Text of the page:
Hotel Edged Out by Just One Vote in Official Results

Times Staff Writer

A bitterly disputed proposal to build a 250-room hotel on the Strand was defeated in a special election last week by just one vote, according to official election results released Tuesday.

The vote margin, thought to be four votes on election night, dwindled to one after City Clerk Kathleen Reviczky accepted 10 challenged ballots and one overlooked absentee ballot at a special post-election session Friday. The challenged ballots were left uncounted election night because the voters’ names did not appear on lists at local polling sites. The names were later found on county voter registration lists.

Six challenged ballots and the absentee ballot were “yes” votes and four challenged ballots were “no” votes, bringing the final tally to 2,398 votes against the project and 2,397 for it. One challenged ballot was not opened at the session Friday because the person was registered to vote in Rolling Hills Estates, Reviczky said.

Proponents of the proposed $31-million hotel development, buoyed by the shrinking margin of defeat, said they will request a recount next week. Reviczky has tentatively set next Thursday for the second tally.


‘Opinion Hasn’t Changed’

“It is certainly worth the time for one vote,” said developer Joe Langlois. “My opinion of the site certainly hasn’t changed.”

But opponents of the four-story proposed hotel, which would be built on the city-owned Biltmore property and several adjoining privately owned parcels, said they were confident of victory.

“It was a very close vote, but we still won,” said Paul Robinson, treasurer of the Hotel Referendum Committee, a group organized to oppose the hotel. “It is quite obvious to me that a hotel is not in the general interest of the city as far as the citizens are concerned.”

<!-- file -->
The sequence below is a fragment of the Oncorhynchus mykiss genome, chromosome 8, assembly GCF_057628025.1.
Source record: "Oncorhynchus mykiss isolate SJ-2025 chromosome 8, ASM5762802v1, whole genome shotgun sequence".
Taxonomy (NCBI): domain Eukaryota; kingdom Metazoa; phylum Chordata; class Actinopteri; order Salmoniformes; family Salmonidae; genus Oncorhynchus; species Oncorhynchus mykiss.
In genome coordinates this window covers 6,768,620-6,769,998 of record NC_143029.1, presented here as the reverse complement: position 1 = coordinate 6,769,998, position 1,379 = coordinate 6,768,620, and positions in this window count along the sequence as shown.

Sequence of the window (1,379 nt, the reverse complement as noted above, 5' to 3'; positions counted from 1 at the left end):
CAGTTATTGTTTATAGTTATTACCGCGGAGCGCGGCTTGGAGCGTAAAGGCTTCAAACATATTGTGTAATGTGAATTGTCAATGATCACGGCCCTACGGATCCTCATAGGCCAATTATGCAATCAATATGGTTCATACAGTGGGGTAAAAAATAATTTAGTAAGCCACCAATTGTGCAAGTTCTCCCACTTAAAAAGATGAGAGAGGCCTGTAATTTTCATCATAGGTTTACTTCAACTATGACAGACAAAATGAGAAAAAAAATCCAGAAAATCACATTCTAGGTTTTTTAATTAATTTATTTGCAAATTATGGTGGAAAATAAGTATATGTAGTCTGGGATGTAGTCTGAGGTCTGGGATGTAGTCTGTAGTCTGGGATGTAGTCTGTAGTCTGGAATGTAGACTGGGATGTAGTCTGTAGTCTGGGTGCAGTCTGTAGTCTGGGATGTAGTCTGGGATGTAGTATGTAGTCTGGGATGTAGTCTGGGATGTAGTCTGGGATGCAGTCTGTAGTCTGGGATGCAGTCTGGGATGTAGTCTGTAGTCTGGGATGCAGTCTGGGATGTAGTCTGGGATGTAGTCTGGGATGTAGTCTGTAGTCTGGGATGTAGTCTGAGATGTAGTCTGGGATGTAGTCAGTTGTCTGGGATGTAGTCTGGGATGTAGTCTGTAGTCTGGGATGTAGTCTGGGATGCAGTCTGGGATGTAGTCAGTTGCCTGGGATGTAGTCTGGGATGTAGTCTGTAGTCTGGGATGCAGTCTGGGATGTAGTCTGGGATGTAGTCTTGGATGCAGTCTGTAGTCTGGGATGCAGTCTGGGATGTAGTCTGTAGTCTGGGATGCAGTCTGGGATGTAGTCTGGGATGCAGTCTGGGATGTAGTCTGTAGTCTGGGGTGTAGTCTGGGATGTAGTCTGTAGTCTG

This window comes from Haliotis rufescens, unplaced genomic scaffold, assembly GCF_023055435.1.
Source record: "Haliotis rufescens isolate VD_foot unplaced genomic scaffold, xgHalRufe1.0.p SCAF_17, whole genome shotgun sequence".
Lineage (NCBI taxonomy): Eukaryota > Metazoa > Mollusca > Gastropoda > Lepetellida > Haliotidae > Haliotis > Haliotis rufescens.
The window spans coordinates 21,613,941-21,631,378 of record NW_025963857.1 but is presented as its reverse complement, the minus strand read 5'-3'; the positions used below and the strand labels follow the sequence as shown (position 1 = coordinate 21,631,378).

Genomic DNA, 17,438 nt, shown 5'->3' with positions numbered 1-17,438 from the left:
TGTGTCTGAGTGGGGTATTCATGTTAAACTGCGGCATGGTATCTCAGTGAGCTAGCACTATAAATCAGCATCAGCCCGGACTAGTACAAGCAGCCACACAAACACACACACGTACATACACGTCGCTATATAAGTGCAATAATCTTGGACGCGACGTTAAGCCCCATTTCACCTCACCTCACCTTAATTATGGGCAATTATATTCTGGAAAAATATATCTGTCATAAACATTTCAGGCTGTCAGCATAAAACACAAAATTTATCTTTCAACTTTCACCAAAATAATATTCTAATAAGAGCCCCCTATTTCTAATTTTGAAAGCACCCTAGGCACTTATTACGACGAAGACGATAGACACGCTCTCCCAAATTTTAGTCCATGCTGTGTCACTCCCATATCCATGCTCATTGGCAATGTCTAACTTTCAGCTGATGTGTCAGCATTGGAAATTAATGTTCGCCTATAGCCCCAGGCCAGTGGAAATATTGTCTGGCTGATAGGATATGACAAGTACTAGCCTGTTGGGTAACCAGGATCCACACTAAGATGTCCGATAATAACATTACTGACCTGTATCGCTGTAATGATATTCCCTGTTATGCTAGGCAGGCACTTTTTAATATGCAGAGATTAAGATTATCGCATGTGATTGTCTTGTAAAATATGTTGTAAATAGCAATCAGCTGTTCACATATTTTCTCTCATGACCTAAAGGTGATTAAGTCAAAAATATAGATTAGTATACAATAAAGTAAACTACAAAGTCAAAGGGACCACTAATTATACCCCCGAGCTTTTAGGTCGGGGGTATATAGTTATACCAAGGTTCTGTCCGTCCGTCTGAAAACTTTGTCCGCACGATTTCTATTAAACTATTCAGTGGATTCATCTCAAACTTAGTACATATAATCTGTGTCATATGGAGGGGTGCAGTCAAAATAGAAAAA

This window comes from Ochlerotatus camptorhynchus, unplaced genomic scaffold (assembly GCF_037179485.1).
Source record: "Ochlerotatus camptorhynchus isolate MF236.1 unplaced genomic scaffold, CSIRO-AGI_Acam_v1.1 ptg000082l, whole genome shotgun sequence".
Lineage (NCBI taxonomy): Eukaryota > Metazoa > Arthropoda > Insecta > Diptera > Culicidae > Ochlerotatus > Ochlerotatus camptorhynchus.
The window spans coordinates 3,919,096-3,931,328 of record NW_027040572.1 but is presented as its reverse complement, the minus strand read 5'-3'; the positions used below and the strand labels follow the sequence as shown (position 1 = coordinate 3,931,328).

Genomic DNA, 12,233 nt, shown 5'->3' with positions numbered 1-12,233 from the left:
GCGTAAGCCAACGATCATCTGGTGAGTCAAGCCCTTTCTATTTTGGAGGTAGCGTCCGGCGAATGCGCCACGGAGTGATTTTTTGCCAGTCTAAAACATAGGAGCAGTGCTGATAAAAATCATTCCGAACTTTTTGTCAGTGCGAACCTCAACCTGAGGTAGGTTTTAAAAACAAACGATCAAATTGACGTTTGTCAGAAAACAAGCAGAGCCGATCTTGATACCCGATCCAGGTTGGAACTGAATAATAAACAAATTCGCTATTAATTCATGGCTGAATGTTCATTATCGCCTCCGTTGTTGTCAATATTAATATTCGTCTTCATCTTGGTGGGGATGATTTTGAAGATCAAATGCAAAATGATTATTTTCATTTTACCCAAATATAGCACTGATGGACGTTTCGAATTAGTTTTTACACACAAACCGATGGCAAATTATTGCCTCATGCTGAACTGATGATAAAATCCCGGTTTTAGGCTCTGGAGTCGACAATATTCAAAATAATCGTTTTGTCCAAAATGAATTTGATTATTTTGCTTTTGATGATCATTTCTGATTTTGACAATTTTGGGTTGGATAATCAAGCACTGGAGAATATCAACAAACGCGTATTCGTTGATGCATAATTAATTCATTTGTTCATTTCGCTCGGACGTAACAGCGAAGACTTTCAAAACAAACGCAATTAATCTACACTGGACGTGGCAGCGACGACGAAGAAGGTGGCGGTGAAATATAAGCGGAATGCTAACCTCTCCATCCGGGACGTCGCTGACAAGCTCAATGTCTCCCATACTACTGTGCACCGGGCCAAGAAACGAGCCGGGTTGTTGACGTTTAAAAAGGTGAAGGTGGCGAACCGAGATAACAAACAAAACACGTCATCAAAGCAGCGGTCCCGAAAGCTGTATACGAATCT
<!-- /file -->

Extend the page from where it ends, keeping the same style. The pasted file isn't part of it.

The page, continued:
During the recount, attention will most assuredly center on Reviczky and nine ballots that she disqualified on election night. Two of those ballots--both absentee votes in favor of the hotel--were rejected because the voters used a pen to mark a “yes” vote rather than punch the “yes” hole, Reviczky said. Election guidelines preclude her from counting those votes, she said.

Seven additional ballots, four from precincts that voted heavily in favor of the hotel, were rejected electronically by the tabulation machine. Reviczky said the machine will not count ballots that have both the “yes” and “no” holes punched, neither hole punched or a hole only partly punched. She said one of those ballots was disqualified because the voter punched a hole elsewhere on the card.

Ballot Challenge Due

“The nine disqualified ballots will be challenged when the recount is held,” said Reviczky, who said she expects to be intensely scrutinized by both sides during the recount. “I will reconsider them then.” The two pen-marked absentee ballots and the ballot punched in the corner, however, will be reconsidered only as a formality, she said. “They clearly do not qualify,” she said.


The recount, which must occur within 10 days of a formal request, will be done by hand and will be paid for by the voter who requests it, she said. The new tally will cost about $650, she said.

Langlois, who would not comment about the results on election night, said later that he was optimistic about the recount. He said his firm, Greenwood & Langlois, will build the project even if it musters only a one-vote victory margin.

“My business is to build buildings,” he said.